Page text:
Overall, most sellers’ feedback was positive:

“Worth it, but it took a while (it’s a seasonal product). Once I got a couple reviews, I definitely got more sales and traction.” – Greg H.

“Yes, it works but make sure your product and listing is in top shape.” – Mitch B.

“I think it’s worth the investment. I run it on every new product I launch.” Ron/Eileen T.

“My philosophy on it is “why not?”. We usually get some reviews through it but it does take a while so it’s certainly not the only method we use to get reviews for new products.” – Misha S.

Others, however, weren’t as impressed:

“There is no guarantee that the first review would be positive. When the first review is negative you know what happens. In that case you actually pay for the negative review.” – Ahmed K.

“I just used it for the first time. Got one 5-star but weak comments for a review. Do they send out to everyone who purchased? I’ve sold 18 items and only got one review from their program….and that cost $60!?” – Sandra M.

The general consensus on the Amazon Early Reviewer Program

While most sellers we spoke with seemed positive about the program, seeing it as a great way to get early reviews, there were two main complaints.

First, getting reviews takes time. Many sellers admitted that it sometimes took 2-3 months to get the first review.

Second, sellers were concerned that if negative reviews came in through the program, they could potentially ruin the product as reviewers can be swayed by peer pressure.

How else can I get reviews on Amazon?

Getting reviews now is nowhere near as easy as it was before Amazon changed their terms of service, even with the Early Reviewer Program. But, there are still other methods that can help.  

One such method is using a product launch platform like Jungle Scout’s Launch feature. It remains a popular way for sellers to get their products out to potential reviewers quickly, as these platforms allow you to share product promotions with shoppers, accelerating your sales.

However, there is no guarantee that the buyers on these sites will leave reviews.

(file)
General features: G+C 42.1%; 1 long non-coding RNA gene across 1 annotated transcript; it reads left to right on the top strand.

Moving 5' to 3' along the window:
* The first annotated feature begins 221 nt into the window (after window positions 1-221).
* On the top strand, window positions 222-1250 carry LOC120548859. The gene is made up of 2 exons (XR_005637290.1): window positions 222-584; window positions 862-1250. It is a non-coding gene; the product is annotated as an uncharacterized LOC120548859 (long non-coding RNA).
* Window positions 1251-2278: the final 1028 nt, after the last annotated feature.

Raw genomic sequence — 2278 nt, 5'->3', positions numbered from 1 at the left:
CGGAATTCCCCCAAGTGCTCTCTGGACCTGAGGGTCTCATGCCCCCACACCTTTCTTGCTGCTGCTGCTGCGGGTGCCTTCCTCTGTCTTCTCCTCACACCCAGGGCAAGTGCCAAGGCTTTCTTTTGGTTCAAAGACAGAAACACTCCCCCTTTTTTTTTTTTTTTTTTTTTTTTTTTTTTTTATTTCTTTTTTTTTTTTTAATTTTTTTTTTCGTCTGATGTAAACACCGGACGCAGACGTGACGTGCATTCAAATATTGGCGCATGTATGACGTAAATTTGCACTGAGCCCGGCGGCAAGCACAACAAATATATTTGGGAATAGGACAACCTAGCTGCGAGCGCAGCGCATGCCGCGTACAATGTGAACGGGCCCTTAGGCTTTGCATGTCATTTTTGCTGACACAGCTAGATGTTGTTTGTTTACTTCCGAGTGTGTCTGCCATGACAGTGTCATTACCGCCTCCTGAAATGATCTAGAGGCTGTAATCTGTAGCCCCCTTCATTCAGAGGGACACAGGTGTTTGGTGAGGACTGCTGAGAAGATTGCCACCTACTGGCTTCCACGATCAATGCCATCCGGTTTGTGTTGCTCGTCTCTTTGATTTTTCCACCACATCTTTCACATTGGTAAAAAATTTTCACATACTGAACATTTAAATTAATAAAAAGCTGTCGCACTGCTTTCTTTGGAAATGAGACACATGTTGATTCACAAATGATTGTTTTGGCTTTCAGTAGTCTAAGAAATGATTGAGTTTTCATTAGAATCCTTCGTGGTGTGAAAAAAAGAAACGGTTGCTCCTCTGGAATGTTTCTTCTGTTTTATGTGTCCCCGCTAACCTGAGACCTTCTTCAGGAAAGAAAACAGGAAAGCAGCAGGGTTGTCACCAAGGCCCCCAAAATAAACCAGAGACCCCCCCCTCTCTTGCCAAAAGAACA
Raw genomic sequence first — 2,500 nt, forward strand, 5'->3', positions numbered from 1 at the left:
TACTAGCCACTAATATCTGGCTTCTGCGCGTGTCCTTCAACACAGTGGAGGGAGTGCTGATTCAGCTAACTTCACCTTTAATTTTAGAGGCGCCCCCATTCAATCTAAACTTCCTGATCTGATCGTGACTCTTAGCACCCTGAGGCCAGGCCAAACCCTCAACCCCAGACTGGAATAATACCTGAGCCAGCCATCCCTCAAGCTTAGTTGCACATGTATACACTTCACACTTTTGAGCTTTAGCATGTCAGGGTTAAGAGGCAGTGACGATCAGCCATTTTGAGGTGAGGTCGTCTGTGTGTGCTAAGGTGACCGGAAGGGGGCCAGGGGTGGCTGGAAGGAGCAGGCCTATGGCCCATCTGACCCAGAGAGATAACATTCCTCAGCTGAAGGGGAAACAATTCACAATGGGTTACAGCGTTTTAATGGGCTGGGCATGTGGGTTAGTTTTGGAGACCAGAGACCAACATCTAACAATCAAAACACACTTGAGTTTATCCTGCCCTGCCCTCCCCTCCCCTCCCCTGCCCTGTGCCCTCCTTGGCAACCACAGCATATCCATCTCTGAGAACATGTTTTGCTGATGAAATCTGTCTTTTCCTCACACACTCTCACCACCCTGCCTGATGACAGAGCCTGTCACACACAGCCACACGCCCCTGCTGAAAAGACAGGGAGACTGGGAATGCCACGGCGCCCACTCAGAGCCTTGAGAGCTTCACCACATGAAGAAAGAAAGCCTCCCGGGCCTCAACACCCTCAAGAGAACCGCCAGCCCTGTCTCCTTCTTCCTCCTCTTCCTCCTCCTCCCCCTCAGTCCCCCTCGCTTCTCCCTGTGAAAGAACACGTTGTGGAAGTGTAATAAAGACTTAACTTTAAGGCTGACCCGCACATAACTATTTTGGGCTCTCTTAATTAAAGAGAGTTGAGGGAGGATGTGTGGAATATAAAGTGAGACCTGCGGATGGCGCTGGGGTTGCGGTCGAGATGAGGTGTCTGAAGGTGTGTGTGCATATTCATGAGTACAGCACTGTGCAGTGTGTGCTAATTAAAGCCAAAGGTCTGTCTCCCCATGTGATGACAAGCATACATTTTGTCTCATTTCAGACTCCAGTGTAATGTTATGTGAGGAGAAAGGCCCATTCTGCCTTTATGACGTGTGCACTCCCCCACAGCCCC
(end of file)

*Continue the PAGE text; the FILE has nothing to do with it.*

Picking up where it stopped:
So, in addition to product launch platforms, you can also use an automated email responder to follow-up with your customers.

Plus, not only can you encourage them to leave a review with this method, but you can address any potential issues immediately as well (before they leave a review).

Another option is to use product inserts. Some sellers swear by them, claiming they deliver some of the best returns on investment.

But remember, with inserts you must remain neutral. You may ask only that the shopper leave an unbiased and honest review.

You cannot incentivize, nor can you use what-Amazon-considers manipulative language that would encourage only positive reviews. Examples of manipulative language include, “We are a family-owned business…” or “we are a very small business trying to get a start on Amazon…” 

Ultimately, though, if you have a great product, a fully optimized listing, and deliver terrific customer service, you should get the good reviews you’re looking for.

And always make sure, whichever method you choose—whether it’s Amazon’s Early Reviewer program and/or one of the aforementioned methods—that you follow Amazon’s terms of service closely. 


So what other ways have you discovered for getting positive reviews on Amazon? Let us know in the comments below!

5 comments on “Amazon’s Early Reviewer Program: What Is It? And Is It Worth It?

Leave a Reply

Your email address will not be published. Required fields are marked *